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Thread: Am I the only one?

  1. #26
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    thanks for the tip (for newbees) to use a printed back! i brought one of those preprinted white designs, aprox 30x30. got caught up in the buying frenzy of a show, i've never handquilted before. i had planned to use a running stitch, but it seems to me you'd get a lot of "blank" spaces. what is a nice and easy and neat looking stitch for a busy panel? also, what brand hand quilting thread and batting do you guys out there prefer? THANKS!!

  2. #27
    Senior Member motomom's Avatar
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    Quote Originally Posted by sonshine
    mp speedy,
    The reason for advising to do a print back is for beginner's. If the work isn't perfect, it doesn't matter as much. As you progress, you willl most likely prefer the solid backs. That is one thing I wish I had known when I first started. All of my learning mistakes showed on my first few. I did not know to start off with a patterned back for learning............But, I do love the look of the stitches to show now that I am better.
    I guess it just depends on your skill levels.......LOL :)
    Since this is my first quilt, and I knew I would have to go through the learning process to do it, I put that on a label that I cross-stitched and incorporated into the top corner block. It say clearly, "My First Quilt" then my name and stuff. My daughter (intended recipient) commented that she is so happy that I put that on there, so she can always claim to her siblings that OBVIOUSLY she was the most important child, as she got the first quilt!

    Actually, I'm glad I put that label on there for me. It's like seeing my learning history in each stitch. You can see the progress.

    I'm also getting faster, although I can see that the word "fast" is really relative when it comes to hand quilting!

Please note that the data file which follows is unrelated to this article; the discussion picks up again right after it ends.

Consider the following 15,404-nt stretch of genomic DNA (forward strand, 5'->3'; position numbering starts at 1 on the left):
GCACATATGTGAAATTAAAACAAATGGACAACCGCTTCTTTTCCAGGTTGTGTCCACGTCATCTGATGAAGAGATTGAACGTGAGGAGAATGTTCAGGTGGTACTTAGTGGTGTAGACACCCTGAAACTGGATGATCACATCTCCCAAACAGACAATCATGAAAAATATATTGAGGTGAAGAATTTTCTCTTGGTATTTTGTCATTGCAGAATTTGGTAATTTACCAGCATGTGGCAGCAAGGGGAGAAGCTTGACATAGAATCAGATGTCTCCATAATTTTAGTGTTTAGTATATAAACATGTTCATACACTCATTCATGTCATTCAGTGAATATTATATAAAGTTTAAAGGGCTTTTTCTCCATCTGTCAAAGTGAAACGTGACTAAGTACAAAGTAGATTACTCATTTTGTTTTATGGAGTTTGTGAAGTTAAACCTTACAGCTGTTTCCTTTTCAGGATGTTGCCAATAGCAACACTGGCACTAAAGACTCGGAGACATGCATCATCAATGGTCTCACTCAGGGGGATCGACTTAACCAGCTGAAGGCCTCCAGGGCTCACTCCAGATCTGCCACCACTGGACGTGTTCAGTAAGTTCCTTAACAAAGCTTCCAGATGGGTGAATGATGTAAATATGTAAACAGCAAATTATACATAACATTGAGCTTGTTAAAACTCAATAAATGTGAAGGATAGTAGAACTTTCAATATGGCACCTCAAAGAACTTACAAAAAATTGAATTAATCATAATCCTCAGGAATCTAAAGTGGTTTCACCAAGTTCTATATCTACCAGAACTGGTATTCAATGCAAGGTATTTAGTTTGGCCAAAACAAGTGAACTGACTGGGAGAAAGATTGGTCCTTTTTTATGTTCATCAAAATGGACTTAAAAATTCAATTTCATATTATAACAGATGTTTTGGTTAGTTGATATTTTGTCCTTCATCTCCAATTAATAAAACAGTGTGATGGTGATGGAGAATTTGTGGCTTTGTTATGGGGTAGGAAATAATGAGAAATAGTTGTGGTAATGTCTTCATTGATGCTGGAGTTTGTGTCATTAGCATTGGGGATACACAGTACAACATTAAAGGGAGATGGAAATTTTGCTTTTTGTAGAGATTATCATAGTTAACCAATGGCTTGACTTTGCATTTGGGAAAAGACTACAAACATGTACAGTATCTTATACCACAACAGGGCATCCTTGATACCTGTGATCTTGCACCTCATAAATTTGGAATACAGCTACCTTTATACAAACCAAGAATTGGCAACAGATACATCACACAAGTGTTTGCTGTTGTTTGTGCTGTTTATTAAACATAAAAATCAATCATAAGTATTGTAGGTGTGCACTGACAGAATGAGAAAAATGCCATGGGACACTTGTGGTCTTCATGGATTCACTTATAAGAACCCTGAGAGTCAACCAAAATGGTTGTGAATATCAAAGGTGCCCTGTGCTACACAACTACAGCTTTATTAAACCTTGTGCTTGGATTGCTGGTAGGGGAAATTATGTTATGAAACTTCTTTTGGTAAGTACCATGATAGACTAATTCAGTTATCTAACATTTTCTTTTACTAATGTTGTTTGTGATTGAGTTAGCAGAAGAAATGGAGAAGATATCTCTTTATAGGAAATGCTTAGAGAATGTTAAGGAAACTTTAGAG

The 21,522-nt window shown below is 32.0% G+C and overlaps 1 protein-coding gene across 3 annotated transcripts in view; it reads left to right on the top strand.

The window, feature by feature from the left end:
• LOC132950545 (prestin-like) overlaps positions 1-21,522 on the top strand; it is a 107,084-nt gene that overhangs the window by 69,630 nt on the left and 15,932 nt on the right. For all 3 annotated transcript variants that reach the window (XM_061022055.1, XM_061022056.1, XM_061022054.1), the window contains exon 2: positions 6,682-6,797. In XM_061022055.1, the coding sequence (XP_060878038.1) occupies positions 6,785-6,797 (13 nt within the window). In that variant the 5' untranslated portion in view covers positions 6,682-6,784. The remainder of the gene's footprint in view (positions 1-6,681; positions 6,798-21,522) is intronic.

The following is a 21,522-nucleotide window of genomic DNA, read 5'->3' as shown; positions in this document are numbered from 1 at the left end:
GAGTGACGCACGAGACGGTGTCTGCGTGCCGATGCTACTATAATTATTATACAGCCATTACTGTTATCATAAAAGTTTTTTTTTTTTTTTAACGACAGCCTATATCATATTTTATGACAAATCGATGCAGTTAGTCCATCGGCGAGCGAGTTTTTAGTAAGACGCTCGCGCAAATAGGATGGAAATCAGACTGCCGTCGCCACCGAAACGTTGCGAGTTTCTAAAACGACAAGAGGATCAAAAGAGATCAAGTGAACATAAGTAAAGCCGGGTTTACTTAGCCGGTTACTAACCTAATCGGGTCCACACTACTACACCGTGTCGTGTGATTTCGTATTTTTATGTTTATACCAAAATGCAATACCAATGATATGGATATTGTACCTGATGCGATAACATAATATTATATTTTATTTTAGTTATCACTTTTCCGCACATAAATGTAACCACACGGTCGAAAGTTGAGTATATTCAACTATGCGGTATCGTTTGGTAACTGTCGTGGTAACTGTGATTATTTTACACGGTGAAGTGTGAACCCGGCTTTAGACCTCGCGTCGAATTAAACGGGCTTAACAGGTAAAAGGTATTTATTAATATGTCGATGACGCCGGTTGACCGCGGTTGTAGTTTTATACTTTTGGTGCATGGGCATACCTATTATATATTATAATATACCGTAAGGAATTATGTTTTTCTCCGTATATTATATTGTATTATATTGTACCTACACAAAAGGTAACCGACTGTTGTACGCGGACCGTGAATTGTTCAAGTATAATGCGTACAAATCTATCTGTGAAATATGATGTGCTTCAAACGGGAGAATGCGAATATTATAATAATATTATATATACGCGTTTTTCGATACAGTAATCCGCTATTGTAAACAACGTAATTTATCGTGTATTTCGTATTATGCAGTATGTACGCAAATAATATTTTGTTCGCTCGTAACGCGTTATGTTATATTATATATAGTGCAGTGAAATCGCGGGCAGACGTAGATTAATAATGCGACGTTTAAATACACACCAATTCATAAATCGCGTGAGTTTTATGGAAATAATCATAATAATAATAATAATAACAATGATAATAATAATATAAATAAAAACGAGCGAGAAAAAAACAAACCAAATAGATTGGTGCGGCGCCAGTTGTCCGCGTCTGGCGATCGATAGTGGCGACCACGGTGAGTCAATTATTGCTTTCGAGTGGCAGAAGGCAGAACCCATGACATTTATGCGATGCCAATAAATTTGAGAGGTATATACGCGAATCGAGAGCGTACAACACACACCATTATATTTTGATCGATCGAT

3. #28
    sonshine's Avatar
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    Have have begun sewing a pocket on my quilt back before I sandwich my layers. Then after the quilt is finished I write/or type my name and info onto a piece of cardstock. I laminate the card and slide it into the pocket. It can be taken out to clean the quilt or wall hanging.

  4. #29
    Power Poster sandpat's Avatar
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    Quote Originally Posted by sonshine
    Have have begun sewing a pocket on my quilt back before I sandwich my layers. Then after the quilt is finished I write/or type my name and info onto a piece of cardstock. I laminate the card and slide it into the pocket. It can be taken out to clean the quilt or wall hanging.
    Thats a great idea....knowing me..I'd loose the card though :roll: :oops:

  5. #30
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    I haven't crawled under a quilt frame since I was 4 and asked my grandma if I could help tie the quilt she had on the frame. I had to poke the needle down from the top, then crawl under to push it up through the quilt again...but I think I did more playing under the 'tent' than I did tying the quilt. What memories! Oh, and now my sister in Montana has Grandma's quilt frame. And, yes, she quilts...when she isn't teaching elementary school!

    Jojo


  6. #31
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    I'm laughing at your comment about the first daughter 'being the most important'...Each of my kids tell me "I'm you favorite", at which point I tell them I have 5 favorite children...and now also 5 favorite grandchildren!

    Jojo

  7. #32
    Power Poster sandpat's Avatar
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    Quote Originally Posted by jojo47
    I'm laughing at your comment about the first daughter 'being the most important'...Each of my kids tell me "I'm you favorite", at which point I tell them I have 5 favorite children...and now also 5 favorite grandchildren!

    Jojo
    Well, I know for sure that I was my Mom's favorite (and no...I was not an only child)...thats my story and I'm sticking to it!!! :lol:

  8. #33

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    Your only doing what the rest of us do some strange things some times
    HAAAAAAAAAAAAAA :thumbup:

  9. #34

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    You all are making it sound so wonderful to hand quilt. I bought a quilting frame and just made my first quilt.